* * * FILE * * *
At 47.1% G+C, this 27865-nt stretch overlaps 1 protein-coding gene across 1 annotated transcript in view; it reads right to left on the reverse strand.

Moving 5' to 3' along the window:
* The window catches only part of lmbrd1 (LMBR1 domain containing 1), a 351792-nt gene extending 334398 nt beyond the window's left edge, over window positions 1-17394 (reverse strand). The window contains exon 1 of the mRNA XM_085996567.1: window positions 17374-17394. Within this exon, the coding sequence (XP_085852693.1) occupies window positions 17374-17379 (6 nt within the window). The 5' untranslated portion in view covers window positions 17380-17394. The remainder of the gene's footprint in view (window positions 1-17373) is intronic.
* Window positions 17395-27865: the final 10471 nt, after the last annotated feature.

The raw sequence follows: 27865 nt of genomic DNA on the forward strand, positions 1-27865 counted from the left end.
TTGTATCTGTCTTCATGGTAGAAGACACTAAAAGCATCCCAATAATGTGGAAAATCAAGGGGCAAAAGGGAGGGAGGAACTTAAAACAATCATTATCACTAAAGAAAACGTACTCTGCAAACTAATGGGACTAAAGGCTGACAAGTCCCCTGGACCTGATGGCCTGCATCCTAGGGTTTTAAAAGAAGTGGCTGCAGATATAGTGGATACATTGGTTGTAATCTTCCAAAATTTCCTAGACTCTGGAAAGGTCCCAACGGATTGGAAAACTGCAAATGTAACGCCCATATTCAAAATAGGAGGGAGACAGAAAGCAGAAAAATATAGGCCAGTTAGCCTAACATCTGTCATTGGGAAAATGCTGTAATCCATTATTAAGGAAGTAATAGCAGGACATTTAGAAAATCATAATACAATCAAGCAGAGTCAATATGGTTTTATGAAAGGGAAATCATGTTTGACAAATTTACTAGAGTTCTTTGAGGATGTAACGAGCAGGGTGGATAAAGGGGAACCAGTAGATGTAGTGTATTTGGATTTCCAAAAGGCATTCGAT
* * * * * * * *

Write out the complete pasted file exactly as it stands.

At 47.1% G+C, this 27865-nt stretch overlaps 1 protein-coding gene across 1 annotated transcript in view; it reads right to left on the reverse strand.

Moving 5' to 3' along the window:
* The window catches only part of lmbrd1 (LMBR1 domain containing 1), a 351792-nt gene extending 334398 nt beyond the window's left edge, over window positions 1-17394 (reverse strand). The window contains exon 1 of the mRNA XM_085996567.1: window positions 17374-17394. Within this exon, the coding sequence (XP_085852693.1) occupies window positions 17374-17379 (6 nt within the window). The 5' untranslated portion in view covers window positions 17380-17394. The remainder of the gene's footprint in view (window positions 1-17373) is intronic.
* Window positions 17395-27865: the final 10471 nt, after the last annotated feature.

The raw sequence follows: 27865 nt of genomic DNA on the forward strand, positions 1-27865 counted from the left end.
TTGTATCTGTCTTCATGGTAGAAGACACTAAAAGCATCCCAATAATGTGGAAAATCAAGGGGCAAAAGGGAGGGAGGAACTTAAAACAATCATTATCACTAAAGAAAACGTACTCTGCAAACTAATGGGACTAAAGGCTGACAAGTCCCCTGGACCTGATGGCCTGCATCCTAGGGTTTTAAAAGAAGTGGCTGCAGATATAGTGGATACATTGGTTGTAATCTTCCAAAATTTCCTAGACTCTGGAAAGGTCCCAACGGATTGGAAAACTGCAAATGTAACGCCCATATTCAAAATAGGAGGGAGACAGAAAGCAGAAAAATATAGGCCAGTTAGCCTAACATCTGTCATTGGGAAAATGCTGTAATCCATTATTAAGGAAGTAATAGCAGGACATTTAGAAAATCATAATACAATCAAGCAGAGTCAATATGGTTTTATGAAAGGGAAATCATGTTTGACAAATTTACTAGAGTTCTTTGAGGATGTAACGAGCAGGGTGGATAAAGGGGAACCAGTAGATGTAGTGTATTTGGATTTCCAAAAGGCATTCGAT